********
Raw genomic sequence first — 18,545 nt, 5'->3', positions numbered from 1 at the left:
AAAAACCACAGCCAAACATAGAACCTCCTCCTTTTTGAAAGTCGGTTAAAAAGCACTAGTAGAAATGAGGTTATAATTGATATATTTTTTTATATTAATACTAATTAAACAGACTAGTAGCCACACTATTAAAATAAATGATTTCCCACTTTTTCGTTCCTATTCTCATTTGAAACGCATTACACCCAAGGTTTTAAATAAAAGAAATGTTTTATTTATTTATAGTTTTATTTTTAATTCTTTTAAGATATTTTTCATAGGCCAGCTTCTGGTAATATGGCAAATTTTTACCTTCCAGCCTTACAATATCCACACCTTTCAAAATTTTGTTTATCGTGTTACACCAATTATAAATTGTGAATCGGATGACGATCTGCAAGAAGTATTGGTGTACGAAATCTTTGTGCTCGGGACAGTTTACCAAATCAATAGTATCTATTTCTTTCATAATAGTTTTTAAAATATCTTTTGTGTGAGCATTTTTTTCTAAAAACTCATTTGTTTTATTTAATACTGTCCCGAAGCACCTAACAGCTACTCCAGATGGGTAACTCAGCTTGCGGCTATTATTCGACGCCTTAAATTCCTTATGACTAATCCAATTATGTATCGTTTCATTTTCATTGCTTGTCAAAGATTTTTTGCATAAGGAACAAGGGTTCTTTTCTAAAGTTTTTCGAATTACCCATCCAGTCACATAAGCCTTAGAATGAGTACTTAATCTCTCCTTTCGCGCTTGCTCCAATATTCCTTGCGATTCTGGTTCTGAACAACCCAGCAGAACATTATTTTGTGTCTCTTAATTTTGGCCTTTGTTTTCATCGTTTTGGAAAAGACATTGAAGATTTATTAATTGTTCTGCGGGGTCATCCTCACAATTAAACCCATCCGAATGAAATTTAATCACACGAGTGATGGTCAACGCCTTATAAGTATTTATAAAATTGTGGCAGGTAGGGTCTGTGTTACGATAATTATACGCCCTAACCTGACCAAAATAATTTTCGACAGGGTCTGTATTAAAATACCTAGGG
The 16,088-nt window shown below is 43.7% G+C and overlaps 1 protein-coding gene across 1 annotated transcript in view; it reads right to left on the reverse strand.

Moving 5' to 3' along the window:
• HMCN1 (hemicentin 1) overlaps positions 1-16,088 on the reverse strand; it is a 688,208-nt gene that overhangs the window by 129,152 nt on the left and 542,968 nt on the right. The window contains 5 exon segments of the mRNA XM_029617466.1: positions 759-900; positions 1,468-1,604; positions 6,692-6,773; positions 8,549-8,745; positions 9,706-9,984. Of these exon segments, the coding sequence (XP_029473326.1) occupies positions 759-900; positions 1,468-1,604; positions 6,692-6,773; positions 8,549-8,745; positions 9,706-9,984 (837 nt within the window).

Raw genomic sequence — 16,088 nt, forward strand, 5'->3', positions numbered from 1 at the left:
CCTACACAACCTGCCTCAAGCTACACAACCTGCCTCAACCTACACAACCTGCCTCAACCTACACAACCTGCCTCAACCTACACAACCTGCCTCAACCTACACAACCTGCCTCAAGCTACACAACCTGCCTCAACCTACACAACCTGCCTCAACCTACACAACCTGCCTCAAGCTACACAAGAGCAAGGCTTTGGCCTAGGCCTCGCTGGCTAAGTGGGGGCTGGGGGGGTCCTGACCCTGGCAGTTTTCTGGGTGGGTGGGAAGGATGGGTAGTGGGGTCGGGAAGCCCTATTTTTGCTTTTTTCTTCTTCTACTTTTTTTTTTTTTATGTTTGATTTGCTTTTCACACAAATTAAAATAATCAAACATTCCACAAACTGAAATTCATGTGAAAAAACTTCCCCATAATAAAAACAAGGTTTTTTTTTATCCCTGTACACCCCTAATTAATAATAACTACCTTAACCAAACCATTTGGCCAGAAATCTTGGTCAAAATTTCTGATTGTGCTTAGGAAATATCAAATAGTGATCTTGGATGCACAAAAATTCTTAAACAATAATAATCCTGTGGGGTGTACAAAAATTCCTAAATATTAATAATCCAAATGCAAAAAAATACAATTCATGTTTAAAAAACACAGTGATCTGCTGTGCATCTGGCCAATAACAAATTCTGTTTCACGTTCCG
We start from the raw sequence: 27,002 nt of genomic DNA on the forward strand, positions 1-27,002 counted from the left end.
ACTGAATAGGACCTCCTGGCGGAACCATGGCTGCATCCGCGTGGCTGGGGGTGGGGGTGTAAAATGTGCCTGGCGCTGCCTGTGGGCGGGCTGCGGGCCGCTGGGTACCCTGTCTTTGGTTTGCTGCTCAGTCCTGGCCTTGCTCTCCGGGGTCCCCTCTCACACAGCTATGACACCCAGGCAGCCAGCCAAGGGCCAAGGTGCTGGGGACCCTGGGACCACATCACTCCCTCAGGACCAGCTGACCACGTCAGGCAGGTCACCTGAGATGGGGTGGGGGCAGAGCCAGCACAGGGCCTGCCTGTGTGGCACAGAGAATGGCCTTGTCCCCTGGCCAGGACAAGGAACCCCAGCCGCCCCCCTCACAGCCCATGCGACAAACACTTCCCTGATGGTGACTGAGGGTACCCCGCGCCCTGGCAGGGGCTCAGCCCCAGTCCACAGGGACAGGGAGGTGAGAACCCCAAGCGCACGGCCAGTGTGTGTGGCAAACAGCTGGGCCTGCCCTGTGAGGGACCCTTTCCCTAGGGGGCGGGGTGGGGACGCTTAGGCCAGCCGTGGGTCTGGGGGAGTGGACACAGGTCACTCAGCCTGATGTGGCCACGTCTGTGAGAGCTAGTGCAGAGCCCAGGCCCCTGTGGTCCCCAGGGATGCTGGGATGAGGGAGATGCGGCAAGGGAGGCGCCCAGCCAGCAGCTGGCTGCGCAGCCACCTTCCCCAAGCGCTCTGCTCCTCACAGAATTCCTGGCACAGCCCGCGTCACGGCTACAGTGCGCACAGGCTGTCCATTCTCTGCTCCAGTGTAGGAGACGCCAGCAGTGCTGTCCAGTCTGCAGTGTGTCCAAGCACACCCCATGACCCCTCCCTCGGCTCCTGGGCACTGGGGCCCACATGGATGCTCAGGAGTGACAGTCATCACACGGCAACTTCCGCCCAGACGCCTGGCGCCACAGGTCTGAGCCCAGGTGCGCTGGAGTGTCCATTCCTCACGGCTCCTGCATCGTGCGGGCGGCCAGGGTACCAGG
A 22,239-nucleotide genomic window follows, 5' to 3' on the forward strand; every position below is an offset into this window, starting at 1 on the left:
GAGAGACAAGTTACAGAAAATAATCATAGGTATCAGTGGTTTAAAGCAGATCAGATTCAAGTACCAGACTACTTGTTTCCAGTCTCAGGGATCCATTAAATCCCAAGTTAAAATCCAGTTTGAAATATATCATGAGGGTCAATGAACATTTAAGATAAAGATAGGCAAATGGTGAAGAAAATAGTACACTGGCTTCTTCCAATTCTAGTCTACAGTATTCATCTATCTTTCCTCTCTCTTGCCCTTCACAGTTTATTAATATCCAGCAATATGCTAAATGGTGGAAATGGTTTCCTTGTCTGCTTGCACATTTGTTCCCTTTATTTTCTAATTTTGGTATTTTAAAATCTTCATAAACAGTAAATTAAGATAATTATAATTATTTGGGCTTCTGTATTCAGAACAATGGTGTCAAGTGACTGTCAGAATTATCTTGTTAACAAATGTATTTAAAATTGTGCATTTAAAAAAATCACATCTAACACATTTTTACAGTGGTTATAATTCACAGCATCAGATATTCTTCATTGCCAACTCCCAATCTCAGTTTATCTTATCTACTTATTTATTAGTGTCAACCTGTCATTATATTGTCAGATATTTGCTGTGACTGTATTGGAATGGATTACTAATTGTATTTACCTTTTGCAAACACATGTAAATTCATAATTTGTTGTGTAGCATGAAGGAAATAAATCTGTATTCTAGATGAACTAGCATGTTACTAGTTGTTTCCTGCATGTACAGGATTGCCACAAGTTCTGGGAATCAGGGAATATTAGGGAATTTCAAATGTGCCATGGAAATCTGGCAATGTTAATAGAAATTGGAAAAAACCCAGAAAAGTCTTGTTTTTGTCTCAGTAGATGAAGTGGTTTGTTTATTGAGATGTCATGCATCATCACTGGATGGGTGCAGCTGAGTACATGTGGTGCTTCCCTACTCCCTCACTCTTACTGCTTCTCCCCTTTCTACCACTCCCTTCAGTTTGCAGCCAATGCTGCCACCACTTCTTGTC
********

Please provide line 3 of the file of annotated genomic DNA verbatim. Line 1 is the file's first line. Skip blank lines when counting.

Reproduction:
The 16,088-nt window shown below is 43.7% G+C and overlaps 1 protein-coding gene across 1 annotated transcript in view; it reads right to left on the reverse strand.